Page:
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Indiana Amish Children Less Prone To Allergies Than Others

Researchers attribute the findings to the number of things Amish children are exposed to during the early years of their lives.

A recent study shows that Indiana Amish children are very seldom prone to allergy compared to other children.

Dr. Mark Holbreich authored the study in the Journal of Allergy and Clinical Immunology that was funded by the St. Vincent Foundation and compared the rates of allergies among Amish children in Indiana to Swiss farm children and Swiss children who were not raised on farms.

He says the Swiss farms were used because of there small size and intimacy which is similar to Amish farms. The results found the Swiss children who did not live on farms had a 45-percent allergy rate which compares equally tot he average American child. Swiss farm kids had a rate of 22-percent while the Amish were less than 10-percent.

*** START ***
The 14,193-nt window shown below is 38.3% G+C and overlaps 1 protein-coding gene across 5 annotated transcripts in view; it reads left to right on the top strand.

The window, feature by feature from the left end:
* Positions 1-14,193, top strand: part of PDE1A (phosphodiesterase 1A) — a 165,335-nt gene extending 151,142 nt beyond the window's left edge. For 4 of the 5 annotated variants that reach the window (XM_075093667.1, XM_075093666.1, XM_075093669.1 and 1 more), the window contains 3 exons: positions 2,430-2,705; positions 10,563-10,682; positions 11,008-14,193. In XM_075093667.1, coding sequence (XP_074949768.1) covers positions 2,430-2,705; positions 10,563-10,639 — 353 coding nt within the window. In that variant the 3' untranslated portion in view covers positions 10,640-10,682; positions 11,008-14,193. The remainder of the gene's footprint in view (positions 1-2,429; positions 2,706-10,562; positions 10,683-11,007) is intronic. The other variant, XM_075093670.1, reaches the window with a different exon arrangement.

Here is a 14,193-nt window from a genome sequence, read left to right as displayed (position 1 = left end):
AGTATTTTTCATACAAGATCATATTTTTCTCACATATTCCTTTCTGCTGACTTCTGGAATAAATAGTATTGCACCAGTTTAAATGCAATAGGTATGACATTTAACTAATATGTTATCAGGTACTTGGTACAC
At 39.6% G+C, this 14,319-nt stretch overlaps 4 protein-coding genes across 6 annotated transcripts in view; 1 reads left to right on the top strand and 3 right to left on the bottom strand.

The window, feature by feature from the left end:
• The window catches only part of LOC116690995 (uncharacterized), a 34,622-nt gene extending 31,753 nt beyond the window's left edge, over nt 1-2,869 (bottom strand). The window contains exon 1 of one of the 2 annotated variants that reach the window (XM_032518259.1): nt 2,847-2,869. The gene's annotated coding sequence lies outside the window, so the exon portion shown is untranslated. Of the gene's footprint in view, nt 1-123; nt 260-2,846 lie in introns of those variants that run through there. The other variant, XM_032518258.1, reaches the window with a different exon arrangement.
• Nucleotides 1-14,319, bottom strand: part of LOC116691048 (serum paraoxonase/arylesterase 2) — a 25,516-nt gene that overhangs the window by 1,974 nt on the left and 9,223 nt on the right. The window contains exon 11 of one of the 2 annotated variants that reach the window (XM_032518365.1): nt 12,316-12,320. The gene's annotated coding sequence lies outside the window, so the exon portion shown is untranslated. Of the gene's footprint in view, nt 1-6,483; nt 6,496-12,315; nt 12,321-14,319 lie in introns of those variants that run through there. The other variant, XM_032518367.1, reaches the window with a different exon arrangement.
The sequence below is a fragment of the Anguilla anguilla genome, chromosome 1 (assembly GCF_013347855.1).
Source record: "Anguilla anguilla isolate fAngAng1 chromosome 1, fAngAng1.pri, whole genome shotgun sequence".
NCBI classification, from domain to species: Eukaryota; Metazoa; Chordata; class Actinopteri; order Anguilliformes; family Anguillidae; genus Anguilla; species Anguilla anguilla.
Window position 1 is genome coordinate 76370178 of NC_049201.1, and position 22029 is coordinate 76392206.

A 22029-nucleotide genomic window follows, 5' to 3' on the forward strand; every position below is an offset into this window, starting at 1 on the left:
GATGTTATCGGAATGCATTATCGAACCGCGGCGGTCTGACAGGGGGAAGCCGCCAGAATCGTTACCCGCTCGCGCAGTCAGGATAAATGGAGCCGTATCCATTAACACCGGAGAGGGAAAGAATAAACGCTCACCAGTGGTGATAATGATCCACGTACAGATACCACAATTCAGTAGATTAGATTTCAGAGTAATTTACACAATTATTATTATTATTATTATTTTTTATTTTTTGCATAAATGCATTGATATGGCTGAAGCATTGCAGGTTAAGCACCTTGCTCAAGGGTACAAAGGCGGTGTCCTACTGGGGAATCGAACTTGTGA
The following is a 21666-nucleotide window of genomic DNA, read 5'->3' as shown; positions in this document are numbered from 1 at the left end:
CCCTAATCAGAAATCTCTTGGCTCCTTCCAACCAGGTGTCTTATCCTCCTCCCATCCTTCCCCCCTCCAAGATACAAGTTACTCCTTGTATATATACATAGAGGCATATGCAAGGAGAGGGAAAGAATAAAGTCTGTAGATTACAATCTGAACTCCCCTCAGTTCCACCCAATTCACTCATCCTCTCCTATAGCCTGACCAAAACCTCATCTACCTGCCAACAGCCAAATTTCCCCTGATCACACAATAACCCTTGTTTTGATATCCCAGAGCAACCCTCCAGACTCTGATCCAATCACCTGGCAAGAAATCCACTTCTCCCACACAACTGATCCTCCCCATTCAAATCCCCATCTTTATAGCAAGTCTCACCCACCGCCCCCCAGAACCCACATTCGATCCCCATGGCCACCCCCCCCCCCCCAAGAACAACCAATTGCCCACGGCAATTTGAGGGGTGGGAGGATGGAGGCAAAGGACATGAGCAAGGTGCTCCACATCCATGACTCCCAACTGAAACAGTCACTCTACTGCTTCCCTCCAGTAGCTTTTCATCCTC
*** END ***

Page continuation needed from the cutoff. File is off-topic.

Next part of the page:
“We feel that the exposures that these children have should basically direct their immune system away from the development of allergies,” he says. “So, their exposures in the first couple years of life, even when their mothers are pregnant, seems to confer to them life-long protection against allergy.”

Dr. Holbreich says that includes exposure to animals, their bedding, bacteria, and the drinking of unpasteurized milk. He says the focus of the next phase of the study will be on the questions surrounding the difference between the Swiss farm children and the Amish children, considering their similar environments.

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